Repeatedly thinking about my thoughts - and trying to develop some self awareness, gave me insights into myself that really helped me understand how to interact with the world around me. Those insights were the first step to changing my behaviour, in the way that I wanted to. To let go of the negative aspects of that identity, and develop new ways of being - to be more outspoken, to express what I was feeling more freely and to stand up for things when I felt they needed to be spoken about.

»What is your story?«

A lot of us often tend to get negatively affected by the things others say to us, or how we handle social situations - myself included. Whether it's the loss of a job, a breakup or a mean comment online, it's easy to let life get you down. But understanding those triggers that cause us to react in the ways that we do is the first step to not only handling them, but changing our reactions to make life even better for ourselves.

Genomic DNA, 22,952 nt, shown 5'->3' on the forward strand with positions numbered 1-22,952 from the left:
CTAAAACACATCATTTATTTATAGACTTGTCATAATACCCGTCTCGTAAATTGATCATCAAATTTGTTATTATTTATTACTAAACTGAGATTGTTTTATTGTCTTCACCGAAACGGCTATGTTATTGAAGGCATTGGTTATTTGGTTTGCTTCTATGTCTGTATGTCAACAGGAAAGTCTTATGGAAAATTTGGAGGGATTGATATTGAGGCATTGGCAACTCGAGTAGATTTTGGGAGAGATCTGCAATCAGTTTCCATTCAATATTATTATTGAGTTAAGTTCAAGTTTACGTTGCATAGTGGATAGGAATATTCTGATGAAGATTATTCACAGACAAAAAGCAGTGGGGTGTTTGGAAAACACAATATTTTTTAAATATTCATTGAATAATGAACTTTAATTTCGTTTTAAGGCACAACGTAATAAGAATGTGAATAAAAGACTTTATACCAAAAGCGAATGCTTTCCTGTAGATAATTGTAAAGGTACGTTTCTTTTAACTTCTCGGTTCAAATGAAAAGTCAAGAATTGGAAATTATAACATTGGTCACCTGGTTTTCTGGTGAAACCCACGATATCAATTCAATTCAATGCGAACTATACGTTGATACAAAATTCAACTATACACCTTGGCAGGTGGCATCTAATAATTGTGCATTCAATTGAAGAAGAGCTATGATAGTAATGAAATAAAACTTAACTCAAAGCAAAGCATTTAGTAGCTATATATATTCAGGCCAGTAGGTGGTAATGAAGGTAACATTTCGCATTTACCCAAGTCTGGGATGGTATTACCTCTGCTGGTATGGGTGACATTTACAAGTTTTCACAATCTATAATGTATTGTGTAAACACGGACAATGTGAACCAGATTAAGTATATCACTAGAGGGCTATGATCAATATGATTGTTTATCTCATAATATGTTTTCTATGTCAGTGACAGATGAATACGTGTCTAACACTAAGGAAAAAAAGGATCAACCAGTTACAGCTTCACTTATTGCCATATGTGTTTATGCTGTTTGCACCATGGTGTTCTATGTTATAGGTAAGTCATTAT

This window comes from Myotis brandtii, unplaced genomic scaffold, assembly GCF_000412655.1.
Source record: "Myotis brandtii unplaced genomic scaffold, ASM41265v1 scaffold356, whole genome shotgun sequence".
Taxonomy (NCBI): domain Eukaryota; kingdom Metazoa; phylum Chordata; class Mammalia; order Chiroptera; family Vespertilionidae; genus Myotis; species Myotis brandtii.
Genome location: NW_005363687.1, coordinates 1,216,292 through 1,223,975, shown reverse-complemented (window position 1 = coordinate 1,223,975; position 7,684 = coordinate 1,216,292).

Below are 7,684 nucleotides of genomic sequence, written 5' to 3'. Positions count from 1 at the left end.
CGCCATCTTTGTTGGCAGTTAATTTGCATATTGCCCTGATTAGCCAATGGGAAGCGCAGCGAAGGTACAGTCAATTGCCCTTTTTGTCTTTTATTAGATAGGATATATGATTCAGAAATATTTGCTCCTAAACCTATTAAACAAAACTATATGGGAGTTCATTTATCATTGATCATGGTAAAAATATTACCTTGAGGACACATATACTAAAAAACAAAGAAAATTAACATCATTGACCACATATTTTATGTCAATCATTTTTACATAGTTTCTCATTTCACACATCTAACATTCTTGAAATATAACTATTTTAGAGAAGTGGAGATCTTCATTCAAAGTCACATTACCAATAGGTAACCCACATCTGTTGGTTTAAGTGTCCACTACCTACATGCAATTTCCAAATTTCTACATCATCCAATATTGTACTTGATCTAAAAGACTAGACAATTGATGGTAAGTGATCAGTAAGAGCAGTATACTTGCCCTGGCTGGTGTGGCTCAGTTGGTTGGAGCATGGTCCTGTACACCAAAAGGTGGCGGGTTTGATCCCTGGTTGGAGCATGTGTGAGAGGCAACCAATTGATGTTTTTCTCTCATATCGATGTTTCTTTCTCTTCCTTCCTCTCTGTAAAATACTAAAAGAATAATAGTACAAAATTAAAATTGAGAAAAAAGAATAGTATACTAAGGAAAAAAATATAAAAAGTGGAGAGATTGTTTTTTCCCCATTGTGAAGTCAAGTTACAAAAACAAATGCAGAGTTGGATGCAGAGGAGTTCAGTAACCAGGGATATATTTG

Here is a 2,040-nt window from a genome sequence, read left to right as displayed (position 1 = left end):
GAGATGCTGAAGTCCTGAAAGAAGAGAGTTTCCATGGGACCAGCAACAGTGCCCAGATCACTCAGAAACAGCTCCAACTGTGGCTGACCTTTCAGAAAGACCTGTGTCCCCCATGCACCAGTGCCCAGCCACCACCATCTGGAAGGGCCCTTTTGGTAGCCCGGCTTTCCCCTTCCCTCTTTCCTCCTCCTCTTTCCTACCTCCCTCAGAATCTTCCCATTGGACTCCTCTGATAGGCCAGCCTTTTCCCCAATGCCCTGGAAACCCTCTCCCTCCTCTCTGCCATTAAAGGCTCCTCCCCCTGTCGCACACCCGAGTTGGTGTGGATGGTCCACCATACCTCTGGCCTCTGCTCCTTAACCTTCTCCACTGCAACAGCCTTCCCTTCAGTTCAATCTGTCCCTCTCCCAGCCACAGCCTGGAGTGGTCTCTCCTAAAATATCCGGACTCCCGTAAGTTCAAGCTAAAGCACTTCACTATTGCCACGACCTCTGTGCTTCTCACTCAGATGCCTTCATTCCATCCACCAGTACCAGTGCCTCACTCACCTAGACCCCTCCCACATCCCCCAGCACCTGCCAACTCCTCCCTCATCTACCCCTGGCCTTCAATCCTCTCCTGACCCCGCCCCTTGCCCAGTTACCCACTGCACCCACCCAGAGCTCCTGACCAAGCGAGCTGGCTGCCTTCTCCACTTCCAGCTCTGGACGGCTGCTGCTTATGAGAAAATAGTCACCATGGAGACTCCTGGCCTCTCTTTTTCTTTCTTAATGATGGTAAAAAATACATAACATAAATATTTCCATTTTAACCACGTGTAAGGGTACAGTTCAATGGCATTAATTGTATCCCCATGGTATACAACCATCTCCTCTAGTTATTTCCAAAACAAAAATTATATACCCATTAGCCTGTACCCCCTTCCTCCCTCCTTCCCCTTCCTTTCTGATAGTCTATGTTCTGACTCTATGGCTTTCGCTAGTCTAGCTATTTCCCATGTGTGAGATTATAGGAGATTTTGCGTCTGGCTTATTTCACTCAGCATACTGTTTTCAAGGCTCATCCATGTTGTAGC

I don't look at this as just a lesson for people who have anger issues, or depression, or any sort of mental health issue. I don't look at it as medical advice either. But I do think that for everyone and anyone who tells themselves things that deep down they aren't happy hearing - things that aren't healthy for them or that repeatedly make life more difficult - there are ways to change.

Our minds are a lot more flexible than we think - and our capacity for thought, combined with the stories that we can rewrite about ourselves, both mentally and physically, can transform us.


I probably owe most of my consistency practices to this one habit. It's the habit that I've managed to keep the longest without fail, and the one that I often attach new habits to when I want to develop them.

Every night, coming back to Daylio - the app I use to journal in - gives me an opportunity to reflect. On the events of the day, on how I felt about them, what I did, and what I could do better.

Going 421 days strong!